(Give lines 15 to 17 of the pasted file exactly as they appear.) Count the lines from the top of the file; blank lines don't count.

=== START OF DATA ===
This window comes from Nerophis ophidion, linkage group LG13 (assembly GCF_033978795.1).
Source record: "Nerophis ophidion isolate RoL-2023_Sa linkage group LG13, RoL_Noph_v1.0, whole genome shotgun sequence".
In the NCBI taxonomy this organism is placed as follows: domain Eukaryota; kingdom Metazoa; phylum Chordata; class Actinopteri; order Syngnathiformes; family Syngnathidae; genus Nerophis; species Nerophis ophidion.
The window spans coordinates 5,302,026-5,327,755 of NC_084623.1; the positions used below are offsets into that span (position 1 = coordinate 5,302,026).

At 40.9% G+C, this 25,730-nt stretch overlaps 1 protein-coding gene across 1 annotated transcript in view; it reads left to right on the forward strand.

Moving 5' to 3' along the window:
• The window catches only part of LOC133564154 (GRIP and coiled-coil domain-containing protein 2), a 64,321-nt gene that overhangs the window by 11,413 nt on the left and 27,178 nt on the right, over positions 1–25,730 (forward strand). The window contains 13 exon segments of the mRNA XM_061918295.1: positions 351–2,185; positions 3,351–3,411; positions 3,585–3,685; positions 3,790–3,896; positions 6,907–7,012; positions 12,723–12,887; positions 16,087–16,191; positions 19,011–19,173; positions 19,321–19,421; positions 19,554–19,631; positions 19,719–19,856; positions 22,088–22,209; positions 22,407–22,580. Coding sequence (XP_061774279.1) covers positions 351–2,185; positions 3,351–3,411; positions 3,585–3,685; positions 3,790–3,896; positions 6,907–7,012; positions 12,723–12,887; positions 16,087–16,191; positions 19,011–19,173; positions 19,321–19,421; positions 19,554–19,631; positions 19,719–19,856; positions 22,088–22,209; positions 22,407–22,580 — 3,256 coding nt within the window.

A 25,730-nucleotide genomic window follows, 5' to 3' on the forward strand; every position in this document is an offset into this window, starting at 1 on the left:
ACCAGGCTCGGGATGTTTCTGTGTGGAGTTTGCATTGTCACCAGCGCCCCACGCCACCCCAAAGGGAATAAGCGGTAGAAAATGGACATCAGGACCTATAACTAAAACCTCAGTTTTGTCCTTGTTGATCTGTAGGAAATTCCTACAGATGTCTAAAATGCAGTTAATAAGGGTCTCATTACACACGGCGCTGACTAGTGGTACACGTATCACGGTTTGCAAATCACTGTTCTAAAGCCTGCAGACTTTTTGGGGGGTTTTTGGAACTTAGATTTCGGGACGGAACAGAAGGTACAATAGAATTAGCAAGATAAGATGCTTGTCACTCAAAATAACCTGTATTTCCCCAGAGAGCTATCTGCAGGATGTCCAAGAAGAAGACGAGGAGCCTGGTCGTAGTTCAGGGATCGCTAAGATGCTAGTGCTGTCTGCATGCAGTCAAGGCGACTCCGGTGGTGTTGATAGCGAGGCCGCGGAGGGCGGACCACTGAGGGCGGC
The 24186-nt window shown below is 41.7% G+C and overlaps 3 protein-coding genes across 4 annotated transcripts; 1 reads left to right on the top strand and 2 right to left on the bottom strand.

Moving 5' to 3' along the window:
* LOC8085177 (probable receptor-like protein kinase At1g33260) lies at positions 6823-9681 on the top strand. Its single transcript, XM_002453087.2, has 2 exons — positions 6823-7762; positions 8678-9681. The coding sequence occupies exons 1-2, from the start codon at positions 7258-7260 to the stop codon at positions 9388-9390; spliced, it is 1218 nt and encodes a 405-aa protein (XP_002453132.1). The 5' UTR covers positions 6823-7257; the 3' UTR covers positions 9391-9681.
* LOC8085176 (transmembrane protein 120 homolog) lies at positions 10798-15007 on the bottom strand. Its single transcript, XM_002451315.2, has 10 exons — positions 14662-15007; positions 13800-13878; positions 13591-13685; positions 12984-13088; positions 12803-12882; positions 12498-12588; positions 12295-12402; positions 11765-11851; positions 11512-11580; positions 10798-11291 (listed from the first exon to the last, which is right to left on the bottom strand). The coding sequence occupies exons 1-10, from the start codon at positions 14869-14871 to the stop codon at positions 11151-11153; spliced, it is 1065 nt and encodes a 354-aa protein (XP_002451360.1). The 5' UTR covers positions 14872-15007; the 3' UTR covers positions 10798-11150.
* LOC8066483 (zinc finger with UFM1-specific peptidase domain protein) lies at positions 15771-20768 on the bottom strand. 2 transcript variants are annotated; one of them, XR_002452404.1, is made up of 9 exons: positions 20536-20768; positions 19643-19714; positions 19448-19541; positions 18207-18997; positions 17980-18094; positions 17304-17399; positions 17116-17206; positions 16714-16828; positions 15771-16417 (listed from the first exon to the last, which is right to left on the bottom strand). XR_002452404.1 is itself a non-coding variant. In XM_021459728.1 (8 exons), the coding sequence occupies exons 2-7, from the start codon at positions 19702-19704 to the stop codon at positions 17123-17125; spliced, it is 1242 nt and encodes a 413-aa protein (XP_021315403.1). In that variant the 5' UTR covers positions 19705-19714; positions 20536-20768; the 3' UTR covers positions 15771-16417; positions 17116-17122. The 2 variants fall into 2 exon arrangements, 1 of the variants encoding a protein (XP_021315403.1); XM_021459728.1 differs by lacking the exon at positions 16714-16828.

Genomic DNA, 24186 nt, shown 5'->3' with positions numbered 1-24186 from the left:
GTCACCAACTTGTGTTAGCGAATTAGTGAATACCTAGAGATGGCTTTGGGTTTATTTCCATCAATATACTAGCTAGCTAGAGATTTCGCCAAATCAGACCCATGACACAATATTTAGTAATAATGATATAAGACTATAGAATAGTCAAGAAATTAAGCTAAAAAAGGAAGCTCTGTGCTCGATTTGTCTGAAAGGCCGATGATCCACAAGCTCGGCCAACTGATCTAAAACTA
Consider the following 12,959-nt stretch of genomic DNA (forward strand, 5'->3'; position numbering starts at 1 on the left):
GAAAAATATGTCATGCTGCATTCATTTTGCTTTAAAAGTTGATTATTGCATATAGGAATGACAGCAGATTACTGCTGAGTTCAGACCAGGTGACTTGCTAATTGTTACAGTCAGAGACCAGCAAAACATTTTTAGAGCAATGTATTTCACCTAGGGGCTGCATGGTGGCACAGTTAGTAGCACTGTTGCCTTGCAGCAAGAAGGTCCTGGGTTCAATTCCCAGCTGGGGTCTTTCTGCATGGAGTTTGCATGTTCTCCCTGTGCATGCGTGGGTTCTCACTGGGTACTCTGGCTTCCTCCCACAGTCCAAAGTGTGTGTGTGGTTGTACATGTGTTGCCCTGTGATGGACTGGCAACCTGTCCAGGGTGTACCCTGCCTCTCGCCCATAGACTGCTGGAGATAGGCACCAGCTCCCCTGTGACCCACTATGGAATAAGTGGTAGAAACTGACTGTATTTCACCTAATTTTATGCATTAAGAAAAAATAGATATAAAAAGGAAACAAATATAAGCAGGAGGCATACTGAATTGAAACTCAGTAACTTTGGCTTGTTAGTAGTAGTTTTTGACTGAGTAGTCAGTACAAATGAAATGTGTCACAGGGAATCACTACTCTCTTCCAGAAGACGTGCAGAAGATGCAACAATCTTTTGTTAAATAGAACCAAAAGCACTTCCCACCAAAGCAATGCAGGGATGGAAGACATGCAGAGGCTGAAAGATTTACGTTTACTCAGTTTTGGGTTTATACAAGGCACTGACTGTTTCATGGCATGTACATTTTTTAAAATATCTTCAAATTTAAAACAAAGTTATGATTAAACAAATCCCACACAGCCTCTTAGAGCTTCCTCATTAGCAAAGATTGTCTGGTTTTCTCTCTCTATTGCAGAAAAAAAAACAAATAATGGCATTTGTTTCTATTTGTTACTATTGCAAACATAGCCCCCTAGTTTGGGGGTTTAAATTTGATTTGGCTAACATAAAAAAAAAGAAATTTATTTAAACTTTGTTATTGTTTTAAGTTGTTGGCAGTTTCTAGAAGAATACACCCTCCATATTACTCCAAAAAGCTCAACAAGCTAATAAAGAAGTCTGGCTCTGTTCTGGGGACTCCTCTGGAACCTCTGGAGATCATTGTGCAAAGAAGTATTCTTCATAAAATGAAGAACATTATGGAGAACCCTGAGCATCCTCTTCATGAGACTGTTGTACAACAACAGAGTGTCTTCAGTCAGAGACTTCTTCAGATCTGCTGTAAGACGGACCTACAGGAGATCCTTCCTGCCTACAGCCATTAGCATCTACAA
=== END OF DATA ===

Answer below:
Genomic DNA, 24186 nt, shown 5'->3' with positions numbered 1-24186 from the left:
GTCACCAACTTGTGTTAGCGAATTAGTGAATACCTAGAGATGGCTTTGGGTTTATTTCCATCAATATACTAGCTAGCTAGAGATTTCGCCAAATCAGACCCATGACACAATATTTAGTAATAATGATATAAGACTATAGAATAGTCAAGAAATTAAGCTAAAAAAGGAAGCTCTGTGCTCGATTTGTCTGAAAGGCCGATGATCCACAAGCTCGGCCAACTGATCTAAAACTA
Consider the following 12,959-nt stretch of genomic DNA (forward strand, 5'->3'; position numbering starts at 1 on the left):